Plant science at the dinner table: cranberries
Cranberries are colorful, healthy and can be used in a variety of ways, in both recipes and decorating for the holidays.
Cranberries are popular during the holidays and can be used in sauces, breads, and other desserts. They also have a fascinating history, have many other uses and are good for you.
History of cranberries
According to Cape Cod Cranberry Growers Association, cranberries have a long and interesting history and were a staple in the diet of Native Americans. They are one of the three fruits commercially grown that can trace its origin back to North America. (The other two are Concord grapes and blueberries.)
- Cranberries are native to North America.
- Cranberries were grown by Native Americans, using them for food, fabric dye and medicinal purposes.
- Cranberries were derived from the word “craneberry” as the cranberry flowers resembles the head and bills of Sandhill cranes.
How cranberries grow
To see how cranberries grow, watch the following video from The Kid Should See This: Cranberries: How Does It Grow? Here are a few fun facts about growing cranberries:
- Cranberries do not grow in water.
- Cranberries grow in bogs, which are beds layered with peat, sand, and clay.
- Cranberry bogs are flooded two times a year, once during winter to keep plants insulated from the cold and once at harvest time as berries float to the water’s surface for an easier harvest.
- Cranberry vines can grow indefinitely; some commercial vines in Massachusetts are over 150 years old.
Cranberries are good for you
Cranberries are considered a superfood because of their high nutrient content and antioxidant properties. According to Cranberries: Health Benefits, Health Risks from Medical News Today, some of the proven health benefits of eating cranberries are:
- Improved immune function
- Lower risk of urinary tract infections
- Decreased blood pressure
- Prevention of certain types of cancer
For more information on the health benefits of cranberries, visit WebMD’s Cranberry page.
Cranberries are delicious, colorful, and good for you, but getting kids to try cranberries is a different story. Cranberries are very tart and do not lend themselves to snacking in their natural state. They are available fresh, frozen and dried, and can be used in a variety of recipes that kids will like to make and eat. Some examples include:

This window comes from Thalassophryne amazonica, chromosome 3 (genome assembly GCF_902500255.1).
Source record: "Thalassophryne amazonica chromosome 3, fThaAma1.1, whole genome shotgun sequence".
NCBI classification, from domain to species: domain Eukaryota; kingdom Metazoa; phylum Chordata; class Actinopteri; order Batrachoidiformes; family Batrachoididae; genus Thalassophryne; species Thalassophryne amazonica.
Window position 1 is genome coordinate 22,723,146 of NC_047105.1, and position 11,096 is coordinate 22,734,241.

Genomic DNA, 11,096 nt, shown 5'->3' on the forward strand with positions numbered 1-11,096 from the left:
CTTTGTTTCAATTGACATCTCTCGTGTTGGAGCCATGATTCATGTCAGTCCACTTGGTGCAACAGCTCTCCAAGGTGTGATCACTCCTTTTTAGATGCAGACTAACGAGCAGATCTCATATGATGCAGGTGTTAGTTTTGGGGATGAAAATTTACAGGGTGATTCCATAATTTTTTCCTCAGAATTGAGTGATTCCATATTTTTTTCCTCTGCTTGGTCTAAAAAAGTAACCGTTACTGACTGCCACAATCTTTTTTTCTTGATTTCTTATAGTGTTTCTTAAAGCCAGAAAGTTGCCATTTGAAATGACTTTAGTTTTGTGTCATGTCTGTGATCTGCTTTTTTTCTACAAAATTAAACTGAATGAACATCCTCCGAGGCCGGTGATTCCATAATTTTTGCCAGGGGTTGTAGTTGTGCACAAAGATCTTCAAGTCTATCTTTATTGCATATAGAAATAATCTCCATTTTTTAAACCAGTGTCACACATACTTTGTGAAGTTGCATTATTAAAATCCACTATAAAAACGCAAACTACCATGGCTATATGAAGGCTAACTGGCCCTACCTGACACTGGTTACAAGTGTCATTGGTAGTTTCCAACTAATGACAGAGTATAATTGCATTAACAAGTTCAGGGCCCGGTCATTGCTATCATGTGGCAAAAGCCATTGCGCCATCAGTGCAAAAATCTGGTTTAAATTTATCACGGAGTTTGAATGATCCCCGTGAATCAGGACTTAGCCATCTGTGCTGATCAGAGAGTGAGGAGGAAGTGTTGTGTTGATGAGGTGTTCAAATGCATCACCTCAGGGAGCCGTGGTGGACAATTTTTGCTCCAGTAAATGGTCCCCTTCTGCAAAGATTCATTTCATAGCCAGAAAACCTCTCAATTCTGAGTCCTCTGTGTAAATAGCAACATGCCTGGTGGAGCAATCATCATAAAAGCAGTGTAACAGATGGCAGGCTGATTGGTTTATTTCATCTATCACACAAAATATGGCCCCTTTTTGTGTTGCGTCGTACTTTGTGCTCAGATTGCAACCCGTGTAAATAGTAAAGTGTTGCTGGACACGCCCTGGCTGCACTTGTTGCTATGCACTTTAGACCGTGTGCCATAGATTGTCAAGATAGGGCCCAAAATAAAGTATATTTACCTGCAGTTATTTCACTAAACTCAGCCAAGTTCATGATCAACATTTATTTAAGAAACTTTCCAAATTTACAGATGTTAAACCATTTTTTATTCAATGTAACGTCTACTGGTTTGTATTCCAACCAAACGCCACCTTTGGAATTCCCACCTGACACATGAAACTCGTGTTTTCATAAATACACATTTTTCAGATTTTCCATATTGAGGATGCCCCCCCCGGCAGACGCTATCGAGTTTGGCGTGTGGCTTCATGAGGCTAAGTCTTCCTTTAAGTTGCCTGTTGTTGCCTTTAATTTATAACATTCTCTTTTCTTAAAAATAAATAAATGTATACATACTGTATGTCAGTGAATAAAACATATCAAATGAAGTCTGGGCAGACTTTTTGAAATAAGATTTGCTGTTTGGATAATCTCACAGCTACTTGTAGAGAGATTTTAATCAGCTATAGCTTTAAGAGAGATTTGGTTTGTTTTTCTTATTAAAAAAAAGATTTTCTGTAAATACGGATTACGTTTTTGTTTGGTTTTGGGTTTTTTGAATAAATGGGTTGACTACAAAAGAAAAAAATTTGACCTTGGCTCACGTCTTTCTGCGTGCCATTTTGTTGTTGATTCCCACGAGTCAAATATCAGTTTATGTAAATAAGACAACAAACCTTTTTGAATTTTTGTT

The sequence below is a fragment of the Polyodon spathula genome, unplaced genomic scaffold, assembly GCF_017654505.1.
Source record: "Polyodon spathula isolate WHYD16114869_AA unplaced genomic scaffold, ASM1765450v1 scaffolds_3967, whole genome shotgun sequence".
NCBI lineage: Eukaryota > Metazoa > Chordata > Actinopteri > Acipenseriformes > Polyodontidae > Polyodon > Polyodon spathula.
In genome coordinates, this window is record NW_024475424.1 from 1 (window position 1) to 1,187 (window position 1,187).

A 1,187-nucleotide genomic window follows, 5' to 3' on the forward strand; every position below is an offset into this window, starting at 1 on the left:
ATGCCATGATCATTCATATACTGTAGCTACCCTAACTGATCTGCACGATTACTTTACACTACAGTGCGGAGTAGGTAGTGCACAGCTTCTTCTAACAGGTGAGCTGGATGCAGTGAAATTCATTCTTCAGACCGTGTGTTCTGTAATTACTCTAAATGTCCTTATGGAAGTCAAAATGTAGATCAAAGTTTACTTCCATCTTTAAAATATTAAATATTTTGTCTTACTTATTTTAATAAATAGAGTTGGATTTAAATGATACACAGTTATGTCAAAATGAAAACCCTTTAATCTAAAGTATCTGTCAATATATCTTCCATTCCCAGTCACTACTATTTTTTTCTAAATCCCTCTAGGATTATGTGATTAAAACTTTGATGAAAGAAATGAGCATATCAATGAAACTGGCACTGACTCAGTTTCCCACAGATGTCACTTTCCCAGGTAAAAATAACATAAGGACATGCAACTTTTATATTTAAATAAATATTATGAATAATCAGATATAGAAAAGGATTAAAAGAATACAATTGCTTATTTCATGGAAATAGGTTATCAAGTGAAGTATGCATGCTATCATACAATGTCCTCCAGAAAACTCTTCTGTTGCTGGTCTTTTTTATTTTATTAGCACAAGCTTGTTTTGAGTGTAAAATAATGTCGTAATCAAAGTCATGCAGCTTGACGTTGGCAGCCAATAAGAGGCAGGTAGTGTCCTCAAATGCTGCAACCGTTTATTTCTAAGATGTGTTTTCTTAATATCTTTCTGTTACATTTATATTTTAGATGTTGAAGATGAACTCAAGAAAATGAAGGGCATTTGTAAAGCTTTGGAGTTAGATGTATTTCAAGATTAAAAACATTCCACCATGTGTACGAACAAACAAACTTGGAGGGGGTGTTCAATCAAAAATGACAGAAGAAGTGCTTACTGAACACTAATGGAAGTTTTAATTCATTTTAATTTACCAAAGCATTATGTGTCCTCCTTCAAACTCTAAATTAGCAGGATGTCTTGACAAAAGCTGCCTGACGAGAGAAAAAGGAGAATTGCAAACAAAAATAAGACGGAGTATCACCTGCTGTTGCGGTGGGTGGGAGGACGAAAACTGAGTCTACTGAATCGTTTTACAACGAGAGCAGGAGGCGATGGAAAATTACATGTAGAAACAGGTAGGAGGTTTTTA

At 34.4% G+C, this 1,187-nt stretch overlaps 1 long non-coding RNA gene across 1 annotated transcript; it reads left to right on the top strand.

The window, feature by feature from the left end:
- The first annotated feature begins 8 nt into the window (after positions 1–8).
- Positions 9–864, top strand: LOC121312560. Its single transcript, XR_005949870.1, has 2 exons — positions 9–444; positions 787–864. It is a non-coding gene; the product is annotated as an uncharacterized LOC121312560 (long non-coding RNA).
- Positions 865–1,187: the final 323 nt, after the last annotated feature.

- Cranberry bread
- Cranberry salsa
- Cranberry sauce
- Dried cranberries, marketed as Craisins (trademark Ocean Spray)
Here is my family’s favorite recipe for cranberry bread.
- 2 cups flour
- 1 cup sugar
- 1 1/2 teaspoons baking powder
- 1 teaspoon salt
- 1/2 teaspoon baking soda
- 3/4 cup orange juice
- 1 tablespoon grated orange peel
- 2 tablespoons melted butter
- 1 egg, well beaten
- 1 1/2 cups cranberries
- 1/2 cup chopped nuts (optional)
- Preheat oven to 350 degrees Fahrenheit. Grease a 9 x 5-inch loaf pan.
- Mix together flour, sugar, baking powder, salt and baking soda in a medium mixing bowl. Stir in orange juice, orange peel, shortening and egg. Mix until well blended. Stir in cranberries and nuts. Spread evenly in loaf pan.
- Bake for 55 minutes or until a toothpick inserted in the center comes out clean. Cool on a rack for 15 minutes. Remove from pan; cool completely. Wrap and store overnight. Makes 1 loaf (16 slices).
- PER SERVING (1 slice): Calories 211, Fat Calories 54, Protein 3 grams, Carbohydrate 37 grams, Fat 6 grams, Cholesterol 18 milligrams, Sodium 313 milligrams.
Cranberries for decorating
Cranberries can also be used for holiday decorating indoors and out. Here are a few ideas we came up with to use cranberries for decorating our home for the holidays.
- Floating in water with candles
- Holiday candle accent
- Strung in garland
- Strung outdoors in garland as well as a treat for the birds
Enjoy some bright, bold and beautiful cranberries!
For other Michigan State University Extension articles on plant science at the dinner table, see: